Identity and public presentation, via sites like Facebook and MySpace, allow people to assume personas that reveal significant personal details (true, fictitious, imagined, subliminal or unintentional) in this "artificial space of collective privacy". The personal photo is perhaps one of the most important elements in these digital CVs designed to lure potential mates.
Serbian photographer Katarina Radovic is as much a philosopher as a photographer. (Is that an obvious statement about photographers in general?). Her text and series of photos, titled "Personals", is a seemingly light-hearted exploration of this phenomenon. Yet, the ideas linger on and pose questions. And the images, although said to be fictitious, invite us to invent stories, histories and fantasies, about total strangers, however campy they may appear, as we try to de-codify the signs and define the real person behind the image.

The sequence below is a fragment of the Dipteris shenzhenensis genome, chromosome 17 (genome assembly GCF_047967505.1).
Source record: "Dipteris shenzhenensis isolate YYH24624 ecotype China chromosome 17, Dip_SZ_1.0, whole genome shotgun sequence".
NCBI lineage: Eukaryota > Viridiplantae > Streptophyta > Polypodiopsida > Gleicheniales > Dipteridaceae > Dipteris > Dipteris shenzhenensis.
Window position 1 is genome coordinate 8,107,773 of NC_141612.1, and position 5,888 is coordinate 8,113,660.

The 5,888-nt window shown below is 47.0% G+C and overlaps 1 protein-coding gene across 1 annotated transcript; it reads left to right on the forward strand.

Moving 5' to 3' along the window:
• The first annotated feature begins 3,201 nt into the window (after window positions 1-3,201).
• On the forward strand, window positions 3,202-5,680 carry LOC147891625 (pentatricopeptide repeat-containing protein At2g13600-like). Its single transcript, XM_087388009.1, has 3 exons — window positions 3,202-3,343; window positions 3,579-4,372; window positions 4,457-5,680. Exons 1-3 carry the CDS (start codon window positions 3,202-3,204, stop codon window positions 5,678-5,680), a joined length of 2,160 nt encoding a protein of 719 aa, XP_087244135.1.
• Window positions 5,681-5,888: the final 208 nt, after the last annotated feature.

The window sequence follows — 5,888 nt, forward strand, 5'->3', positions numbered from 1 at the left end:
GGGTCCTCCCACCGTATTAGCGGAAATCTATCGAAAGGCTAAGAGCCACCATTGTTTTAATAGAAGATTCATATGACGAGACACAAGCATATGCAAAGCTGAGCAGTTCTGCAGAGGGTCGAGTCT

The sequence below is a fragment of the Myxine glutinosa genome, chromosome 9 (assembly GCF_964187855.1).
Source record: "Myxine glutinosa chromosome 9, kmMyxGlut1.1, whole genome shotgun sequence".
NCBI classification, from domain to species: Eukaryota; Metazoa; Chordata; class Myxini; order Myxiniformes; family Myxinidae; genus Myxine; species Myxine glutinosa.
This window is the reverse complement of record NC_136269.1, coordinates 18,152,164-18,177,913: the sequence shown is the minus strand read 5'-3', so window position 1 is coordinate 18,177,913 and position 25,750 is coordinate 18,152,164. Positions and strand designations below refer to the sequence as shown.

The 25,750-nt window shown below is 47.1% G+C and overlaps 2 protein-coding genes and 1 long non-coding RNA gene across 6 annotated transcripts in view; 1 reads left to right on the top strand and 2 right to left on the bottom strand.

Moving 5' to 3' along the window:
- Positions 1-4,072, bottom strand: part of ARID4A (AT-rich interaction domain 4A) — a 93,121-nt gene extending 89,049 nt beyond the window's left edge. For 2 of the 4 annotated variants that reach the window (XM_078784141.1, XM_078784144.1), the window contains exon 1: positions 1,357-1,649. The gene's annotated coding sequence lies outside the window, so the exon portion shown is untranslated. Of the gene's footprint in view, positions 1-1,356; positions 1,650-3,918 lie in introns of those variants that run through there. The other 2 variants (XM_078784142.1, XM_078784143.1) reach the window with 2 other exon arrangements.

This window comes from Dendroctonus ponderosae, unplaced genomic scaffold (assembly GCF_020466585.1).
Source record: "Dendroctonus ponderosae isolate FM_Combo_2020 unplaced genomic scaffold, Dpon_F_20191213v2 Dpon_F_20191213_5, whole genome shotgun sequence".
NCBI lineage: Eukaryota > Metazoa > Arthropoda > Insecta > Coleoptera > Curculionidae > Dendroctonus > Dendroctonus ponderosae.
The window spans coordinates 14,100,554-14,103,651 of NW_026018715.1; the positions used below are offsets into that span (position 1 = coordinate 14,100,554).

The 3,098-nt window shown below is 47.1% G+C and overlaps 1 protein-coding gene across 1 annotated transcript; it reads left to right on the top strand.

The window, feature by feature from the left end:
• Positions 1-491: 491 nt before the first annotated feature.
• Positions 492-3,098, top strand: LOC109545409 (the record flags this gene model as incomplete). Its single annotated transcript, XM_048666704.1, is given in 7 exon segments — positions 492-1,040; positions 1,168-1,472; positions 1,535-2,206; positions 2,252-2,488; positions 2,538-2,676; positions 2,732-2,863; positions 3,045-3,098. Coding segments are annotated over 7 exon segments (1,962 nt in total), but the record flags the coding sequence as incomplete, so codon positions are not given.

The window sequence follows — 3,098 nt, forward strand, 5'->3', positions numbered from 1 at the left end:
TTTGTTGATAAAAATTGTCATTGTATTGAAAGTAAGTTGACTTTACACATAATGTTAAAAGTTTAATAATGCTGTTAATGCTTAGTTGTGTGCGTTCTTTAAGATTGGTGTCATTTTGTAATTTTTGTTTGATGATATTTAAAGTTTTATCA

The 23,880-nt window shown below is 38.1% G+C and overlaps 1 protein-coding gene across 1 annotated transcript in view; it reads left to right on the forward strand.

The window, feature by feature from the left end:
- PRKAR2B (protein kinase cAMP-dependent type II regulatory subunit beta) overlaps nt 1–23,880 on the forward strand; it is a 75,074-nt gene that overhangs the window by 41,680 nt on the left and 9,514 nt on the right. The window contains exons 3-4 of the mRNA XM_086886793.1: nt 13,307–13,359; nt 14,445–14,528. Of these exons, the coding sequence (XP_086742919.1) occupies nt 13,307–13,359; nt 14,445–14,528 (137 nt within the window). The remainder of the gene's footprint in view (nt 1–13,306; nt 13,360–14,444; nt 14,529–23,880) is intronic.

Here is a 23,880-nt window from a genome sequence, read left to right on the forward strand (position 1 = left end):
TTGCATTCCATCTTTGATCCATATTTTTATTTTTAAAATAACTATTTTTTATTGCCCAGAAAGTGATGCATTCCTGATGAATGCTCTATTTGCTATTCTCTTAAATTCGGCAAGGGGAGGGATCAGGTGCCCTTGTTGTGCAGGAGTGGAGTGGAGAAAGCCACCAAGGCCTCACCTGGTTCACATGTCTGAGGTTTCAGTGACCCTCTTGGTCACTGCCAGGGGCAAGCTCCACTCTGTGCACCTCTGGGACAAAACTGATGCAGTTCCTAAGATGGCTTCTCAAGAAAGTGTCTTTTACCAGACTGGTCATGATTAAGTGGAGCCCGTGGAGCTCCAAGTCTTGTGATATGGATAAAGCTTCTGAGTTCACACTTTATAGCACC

March 13, 2007
St. Petersburg photographer Alexey Titarenko (b.1962) is best known for his moody interpretations of older urban landscapes temporarily animated by ghost-like inhabitants passing through in daily life. A remarkable series from his hometown just after the fall of the Soviet Union in the 1990s signaled the strength of Titarenko's artisistic and soulful vision, and he quickly became recognized as an important photographer to watch.
From March 21 through April 24, 2007, Nailya Alexander Gallery in New York City will present an all-new series called "Alexey Titarenko: Havana Sketches" made in Cuba during 2003 and 2006.
Titarenko believes that the artist's most important goal is to recreate through his art those aspects of the profoundly personal that form the unique essence of the individual and to impart to it universal forms that are visible both to himself and to others. Working over the course of many years on the theme of his beloved St. Petersburg, he has gradually understood that part of the creative joy he feels in his work comes not only from the city's special character and atmosphere, but also from the memory it preserves of his childhood and youth. The city's distinct presence entered his personality and became a part of his inner world. Thus, entirely independent of his will and consciousness, Titarenko has instinctively tried to find this 'other half' in each new place of travel but only rarely feels inspiration.